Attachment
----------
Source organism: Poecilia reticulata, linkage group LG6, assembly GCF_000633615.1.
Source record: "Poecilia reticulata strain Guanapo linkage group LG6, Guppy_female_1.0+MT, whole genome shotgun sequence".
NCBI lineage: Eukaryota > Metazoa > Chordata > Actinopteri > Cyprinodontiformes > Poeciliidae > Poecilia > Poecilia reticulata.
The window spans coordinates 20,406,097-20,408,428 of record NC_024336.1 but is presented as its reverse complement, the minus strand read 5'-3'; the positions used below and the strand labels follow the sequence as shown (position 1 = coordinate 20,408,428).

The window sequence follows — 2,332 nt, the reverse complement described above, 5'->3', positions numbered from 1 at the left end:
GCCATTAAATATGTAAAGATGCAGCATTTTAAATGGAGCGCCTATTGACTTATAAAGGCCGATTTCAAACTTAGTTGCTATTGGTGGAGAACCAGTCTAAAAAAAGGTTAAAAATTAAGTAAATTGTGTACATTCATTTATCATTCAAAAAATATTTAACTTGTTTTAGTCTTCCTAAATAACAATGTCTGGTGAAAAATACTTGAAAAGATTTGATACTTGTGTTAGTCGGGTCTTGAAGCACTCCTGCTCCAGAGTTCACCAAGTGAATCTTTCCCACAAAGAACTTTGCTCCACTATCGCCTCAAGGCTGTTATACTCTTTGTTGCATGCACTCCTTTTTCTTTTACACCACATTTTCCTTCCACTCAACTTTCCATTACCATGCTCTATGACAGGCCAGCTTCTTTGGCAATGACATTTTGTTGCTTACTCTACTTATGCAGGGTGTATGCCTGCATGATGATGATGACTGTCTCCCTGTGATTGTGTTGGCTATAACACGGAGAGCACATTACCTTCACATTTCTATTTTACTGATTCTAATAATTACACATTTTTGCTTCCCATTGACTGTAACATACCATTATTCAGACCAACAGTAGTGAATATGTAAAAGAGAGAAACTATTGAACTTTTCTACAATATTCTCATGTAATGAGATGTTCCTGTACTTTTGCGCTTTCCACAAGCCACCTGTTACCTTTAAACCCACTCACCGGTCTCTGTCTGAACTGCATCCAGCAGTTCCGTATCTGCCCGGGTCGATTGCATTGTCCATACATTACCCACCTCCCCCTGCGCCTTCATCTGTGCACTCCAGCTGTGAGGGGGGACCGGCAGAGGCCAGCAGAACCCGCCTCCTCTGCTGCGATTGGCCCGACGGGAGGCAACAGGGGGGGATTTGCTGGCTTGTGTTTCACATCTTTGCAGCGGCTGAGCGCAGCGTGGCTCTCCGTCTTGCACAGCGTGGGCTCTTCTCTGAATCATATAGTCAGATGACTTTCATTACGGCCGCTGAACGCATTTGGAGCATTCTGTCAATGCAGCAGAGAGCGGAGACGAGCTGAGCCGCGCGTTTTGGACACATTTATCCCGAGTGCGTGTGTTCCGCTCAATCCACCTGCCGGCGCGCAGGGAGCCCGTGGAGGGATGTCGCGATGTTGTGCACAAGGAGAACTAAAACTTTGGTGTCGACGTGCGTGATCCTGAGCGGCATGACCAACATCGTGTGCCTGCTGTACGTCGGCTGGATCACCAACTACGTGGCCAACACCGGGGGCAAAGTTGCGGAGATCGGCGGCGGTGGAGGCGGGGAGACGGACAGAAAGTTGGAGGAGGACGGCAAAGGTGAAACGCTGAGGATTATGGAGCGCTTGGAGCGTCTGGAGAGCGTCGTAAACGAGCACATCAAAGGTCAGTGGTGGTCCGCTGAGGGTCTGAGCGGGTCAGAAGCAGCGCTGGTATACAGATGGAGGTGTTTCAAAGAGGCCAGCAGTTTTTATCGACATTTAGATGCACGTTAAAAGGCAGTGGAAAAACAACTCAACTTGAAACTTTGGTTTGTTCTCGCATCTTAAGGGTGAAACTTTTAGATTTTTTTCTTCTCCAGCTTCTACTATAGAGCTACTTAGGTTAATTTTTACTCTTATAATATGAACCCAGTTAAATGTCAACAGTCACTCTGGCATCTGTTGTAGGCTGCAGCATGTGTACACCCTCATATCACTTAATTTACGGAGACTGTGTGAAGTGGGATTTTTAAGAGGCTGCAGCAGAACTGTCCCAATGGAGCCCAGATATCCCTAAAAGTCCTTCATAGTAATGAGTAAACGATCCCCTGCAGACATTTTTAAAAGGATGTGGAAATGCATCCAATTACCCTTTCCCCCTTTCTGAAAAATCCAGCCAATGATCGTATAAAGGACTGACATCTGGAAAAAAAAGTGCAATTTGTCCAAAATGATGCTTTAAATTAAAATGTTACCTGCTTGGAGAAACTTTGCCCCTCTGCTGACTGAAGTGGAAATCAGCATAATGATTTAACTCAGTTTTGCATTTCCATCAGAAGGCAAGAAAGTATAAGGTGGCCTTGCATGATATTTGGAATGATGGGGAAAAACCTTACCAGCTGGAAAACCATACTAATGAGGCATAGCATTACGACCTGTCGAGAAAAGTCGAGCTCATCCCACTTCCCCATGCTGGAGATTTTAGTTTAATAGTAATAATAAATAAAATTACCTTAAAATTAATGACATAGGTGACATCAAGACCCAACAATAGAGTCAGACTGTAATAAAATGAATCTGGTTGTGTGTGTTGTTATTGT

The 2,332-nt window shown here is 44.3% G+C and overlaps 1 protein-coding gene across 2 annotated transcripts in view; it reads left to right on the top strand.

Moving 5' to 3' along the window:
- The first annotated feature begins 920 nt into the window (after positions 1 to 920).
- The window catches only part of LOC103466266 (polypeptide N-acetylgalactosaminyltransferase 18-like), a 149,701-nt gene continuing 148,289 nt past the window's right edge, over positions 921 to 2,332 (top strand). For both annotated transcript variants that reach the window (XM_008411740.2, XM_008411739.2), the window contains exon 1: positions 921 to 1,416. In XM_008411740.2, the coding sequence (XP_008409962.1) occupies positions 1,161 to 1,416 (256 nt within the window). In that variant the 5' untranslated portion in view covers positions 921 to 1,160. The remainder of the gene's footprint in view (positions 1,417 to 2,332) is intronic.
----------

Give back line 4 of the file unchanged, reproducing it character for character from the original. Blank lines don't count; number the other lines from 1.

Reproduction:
The window spans coordinates 20,406,097-20,408,428 of record NC_024336.1 but is presented as its reverse complement, the minus strand read 5'-3'; the positions used below and the strand labels follow the sequence as shown (position 1 = coordinate 20,408,428).